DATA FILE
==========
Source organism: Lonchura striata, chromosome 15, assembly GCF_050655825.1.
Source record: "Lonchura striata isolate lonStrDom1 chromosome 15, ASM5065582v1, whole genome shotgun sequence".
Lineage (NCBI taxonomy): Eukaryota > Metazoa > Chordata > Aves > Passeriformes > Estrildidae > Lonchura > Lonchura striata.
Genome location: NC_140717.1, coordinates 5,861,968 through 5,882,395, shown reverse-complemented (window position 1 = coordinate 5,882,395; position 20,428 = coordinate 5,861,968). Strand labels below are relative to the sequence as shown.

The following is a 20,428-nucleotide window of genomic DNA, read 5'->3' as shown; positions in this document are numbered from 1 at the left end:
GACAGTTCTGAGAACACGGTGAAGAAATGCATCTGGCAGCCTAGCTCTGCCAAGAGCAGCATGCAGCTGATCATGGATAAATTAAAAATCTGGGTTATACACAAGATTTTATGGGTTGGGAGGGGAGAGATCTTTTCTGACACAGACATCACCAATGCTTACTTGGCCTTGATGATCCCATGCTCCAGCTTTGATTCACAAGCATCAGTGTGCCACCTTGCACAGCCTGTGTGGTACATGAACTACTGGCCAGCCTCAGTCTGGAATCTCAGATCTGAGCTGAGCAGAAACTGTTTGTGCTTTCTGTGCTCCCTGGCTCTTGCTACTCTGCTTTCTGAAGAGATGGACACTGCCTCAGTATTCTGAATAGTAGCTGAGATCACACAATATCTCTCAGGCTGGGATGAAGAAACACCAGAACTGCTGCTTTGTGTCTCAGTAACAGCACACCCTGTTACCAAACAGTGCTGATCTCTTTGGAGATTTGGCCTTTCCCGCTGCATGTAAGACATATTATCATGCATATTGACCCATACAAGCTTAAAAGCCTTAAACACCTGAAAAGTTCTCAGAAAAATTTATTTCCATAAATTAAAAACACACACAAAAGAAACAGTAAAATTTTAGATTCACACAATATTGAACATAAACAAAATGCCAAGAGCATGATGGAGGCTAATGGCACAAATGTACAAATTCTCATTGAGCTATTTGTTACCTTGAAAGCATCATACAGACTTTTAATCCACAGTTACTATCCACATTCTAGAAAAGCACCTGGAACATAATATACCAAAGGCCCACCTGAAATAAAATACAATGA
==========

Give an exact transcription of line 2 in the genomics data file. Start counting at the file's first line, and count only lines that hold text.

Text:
Source record: "Lonchura striata isolate lonStrDom1 chromosome 15, ASM5065582v1, whole genome shotgun sequence".